One group I know of has taken the opposite approach. It adds wellness visits to scheduled office visits. The coding and revenue are the same as adding a problem-oriented visit to a scheduled wellness visit, but the framework changes. The nurse and physician look at the day's schedule and identify Medicare patients scheduled for office visits for whom a wellness visit could be added. Of course, additional time may be needed for the risk assessment and counseling, but nurse practitioners or other staff can help with the wellness portion of the visit. The staff document the additional screenings related to the wellness visit, and the physician or other provider documents the problem-oriented visit and the personalized advice given based on the screening information documented by the staff. Since the wellness visit is covered entirely by Medicare, without a copay or deductible, the practice has had very few patient complaints with this method.

The work of the wellness visit is two-fold: 1) screening for depression, ability to perform activities of daily living, health risk assessment, and safety at home and 2) giving personalized advice based on the responses. All of the screening and data collection is staff work. Giving personalized advice is physician work, and most physicians are already doing this. Embracing and reporting these services supports physicians in achieving RVU and revenue goals without adding additional patient visits.

3. Identify missed ancillary charges and have a system for capturing them

By simply reviewing the CPT frequency report, even without looking at a single chart, the group was able to identify lost ancillary charges.

One of the more concerning issues was that only two of the 26 physicians in the group reported home health certifications (G0180) and recertifications (G0179) even though the process is simple. Keeping track of certifications and recertifications is another staff job. The physician develops the plan, answers the phone calls, writes the orders, and signs the certification. Staff can implement a billing process without additional burden to the physician. One key is for staff to copy the necessary forms for the biller, since they typically arrive by fax and are sent back that way. Implementing a system for this allows the physician to be paid for work already being done. A single home health certification is worth about $54.

Additionally, only four clinicians in the group billed for smoking cessation (G0436-G0437 or 99406-99407). Although the work RVUs and payment are small (about $14 for 3 minutes to 10 minutes of counseling), this represents work being given away for free. Any time spent on smoking cessation counseling should be documented and billed. If this service is billed with an E/M service on the same day, simply attaching modifier 25 to the E/M code will communicate that it is significant and separately identifiable from the tobacco cessation counseling.

The following discoveries also raised questions about missed charges or incorrectly posted charges:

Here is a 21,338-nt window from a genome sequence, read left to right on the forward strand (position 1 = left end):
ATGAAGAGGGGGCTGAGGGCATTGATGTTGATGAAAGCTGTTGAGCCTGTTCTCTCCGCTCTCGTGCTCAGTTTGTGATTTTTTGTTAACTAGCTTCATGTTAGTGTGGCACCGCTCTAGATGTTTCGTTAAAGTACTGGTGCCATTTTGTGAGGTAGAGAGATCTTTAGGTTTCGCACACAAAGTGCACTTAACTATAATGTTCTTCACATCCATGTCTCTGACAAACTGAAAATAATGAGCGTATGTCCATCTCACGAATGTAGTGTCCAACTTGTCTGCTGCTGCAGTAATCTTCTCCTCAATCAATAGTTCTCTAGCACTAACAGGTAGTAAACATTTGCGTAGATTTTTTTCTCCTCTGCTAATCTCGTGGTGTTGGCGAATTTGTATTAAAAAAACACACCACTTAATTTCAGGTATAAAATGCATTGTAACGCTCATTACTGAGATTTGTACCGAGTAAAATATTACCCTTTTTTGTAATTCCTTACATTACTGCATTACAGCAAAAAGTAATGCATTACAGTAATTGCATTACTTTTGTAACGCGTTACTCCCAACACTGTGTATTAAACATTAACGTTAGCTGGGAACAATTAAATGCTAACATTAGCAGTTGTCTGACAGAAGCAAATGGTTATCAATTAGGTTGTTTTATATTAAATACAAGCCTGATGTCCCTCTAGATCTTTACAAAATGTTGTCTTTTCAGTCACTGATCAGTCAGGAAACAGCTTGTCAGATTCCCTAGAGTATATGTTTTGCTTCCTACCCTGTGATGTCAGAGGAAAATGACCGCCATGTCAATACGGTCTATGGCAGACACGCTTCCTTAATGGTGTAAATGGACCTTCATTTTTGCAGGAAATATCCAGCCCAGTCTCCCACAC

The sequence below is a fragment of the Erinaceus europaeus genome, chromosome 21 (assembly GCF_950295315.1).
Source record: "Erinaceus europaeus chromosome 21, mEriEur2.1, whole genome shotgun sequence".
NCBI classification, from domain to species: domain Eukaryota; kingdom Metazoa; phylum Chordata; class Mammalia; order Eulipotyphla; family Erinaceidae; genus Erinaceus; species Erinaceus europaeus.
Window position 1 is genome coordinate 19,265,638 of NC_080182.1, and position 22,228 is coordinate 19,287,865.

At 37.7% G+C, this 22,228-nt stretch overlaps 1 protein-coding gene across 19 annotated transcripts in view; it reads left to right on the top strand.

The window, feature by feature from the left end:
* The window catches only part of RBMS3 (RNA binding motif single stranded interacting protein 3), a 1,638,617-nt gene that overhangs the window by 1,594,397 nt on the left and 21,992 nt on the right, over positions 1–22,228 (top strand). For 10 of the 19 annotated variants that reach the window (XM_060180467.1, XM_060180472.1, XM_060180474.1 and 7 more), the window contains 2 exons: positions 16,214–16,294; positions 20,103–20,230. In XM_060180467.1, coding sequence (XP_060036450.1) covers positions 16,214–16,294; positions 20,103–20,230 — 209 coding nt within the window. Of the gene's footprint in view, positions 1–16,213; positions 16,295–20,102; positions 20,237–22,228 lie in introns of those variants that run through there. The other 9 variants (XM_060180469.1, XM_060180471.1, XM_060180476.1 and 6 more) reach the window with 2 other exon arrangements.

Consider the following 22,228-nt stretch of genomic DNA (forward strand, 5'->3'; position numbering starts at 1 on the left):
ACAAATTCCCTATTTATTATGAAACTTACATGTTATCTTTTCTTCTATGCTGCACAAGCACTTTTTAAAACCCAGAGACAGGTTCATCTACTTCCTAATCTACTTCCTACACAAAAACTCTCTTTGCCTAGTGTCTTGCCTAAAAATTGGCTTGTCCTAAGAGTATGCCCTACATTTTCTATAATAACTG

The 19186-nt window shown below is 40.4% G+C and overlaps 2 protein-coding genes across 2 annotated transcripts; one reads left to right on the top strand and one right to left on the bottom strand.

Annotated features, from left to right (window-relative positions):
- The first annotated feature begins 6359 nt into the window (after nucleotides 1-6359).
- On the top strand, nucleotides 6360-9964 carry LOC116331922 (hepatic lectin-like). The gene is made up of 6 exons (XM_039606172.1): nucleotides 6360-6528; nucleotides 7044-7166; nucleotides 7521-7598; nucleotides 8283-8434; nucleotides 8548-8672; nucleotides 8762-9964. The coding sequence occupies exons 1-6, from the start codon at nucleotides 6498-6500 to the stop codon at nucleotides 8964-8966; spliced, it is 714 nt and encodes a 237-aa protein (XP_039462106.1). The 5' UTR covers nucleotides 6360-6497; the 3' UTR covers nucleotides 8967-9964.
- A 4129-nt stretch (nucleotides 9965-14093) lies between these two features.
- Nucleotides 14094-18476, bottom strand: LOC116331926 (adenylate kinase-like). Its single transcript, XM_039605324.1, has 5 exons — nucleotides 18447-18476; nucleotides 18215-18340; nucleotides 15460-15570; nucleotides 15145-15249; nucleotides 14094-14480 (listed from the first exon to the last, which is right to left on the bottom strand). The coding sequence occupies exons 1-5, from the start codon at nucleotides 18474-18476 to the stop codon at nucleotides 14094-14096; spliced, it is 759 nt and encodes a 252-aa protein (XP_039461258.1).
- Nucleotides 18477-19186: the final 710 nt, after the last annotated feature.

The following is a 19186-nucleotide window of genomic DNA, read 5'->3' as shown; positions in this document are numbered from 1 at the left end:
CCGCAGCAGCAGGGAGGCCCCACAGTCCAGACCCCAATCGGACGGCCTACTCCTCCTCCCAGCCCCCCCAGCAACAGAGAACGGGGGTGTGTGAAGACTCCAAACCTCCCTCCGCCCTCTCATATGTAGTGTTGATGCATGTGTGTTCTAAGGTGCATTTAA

• Vaccines and medications were given without an administration code, which is always a billable service,

  • Nebulizer treatments were given, but medications weren't charged,

  • Finger-stick services were billed (although this is a bundled charge), but no lab test was reported,

  • Only half of the clinicians reported a single electrocardiogram in a year,

  • Amounts billed for CLIA-waived tests varied widely, from $221 to $5,341 per physician.

4. Pay attention to your 99213s and 99214s

Many physicians are tired of discussing the difference between a 99213 and a 99214. They have received conflicting messages from one coder to another, from electronic health record vendors, and from managers. But the frequency report for the primary care group showed that the variation between the 26 physicians, advanced practice nurses, and physician assistants was too large to ignore. For example, two physicians reported all new patient visits as level-four services, while other physicians rarely used the code.

Practices should review two key metrics. The first metric is the percentage of 99214 visits as a percentage of all established patient visits (99211-99215). The CMS benchmark is 43.3 percent for physicians.2 The other metric to track is the ratio between 99213 and 99214 visits. The CMS norm is 1.08.2 In other words, you should expect the ratio of 99213 visits to 99214 visits to be almost equal. If a physician is billing three, four, or five times as many 99213s as 99214s, or vice versa, do a chart review to determine whether the coding is accurate (not likely) or the physician needs some coding education.

For a quick refresher, according to Medicare's Documentation Guidelines for E/M Services, a 99213 code requires two out of three of the following:

  • Expanded problem-focused history (chief complaint, 1 to 3 elements of the HPI, and pertinent ROS),

  • Expanded problem-focused exam (6 to 11 elements),

  • Low-complexity medical decision making.

A 99214 code requires two out of three of the following:

  • Detailed history (chief complaint, 4 or more elements of the HPI or status of 3 or more chronic diseases, 2 to 9 elements of the ROS, and 1 element of the PFSH),

  • Detailed exam (12 or more elements),

  • Moderate-complexity medical decision making.

(For more on this topic, see “Coding ‘Routine’ Office Visits: 99213 or 99214?FPM, September 2005.)

“No dollar left behind”

The medical director of an accountable care organization uses this phrase to remind family physicians that coding matters, even as the system is driving toward value-based payment. Physicians are naturally more interested in patient care and outcomes than CPT codes, but coding currently drives the lion's share of revenue in most family medicine practices. Coding produces revenue for the practice and, for employed physicians, determines RVU-based compensation. Until practices are paid solely for value and outcomes, coding will continue to matter greatly.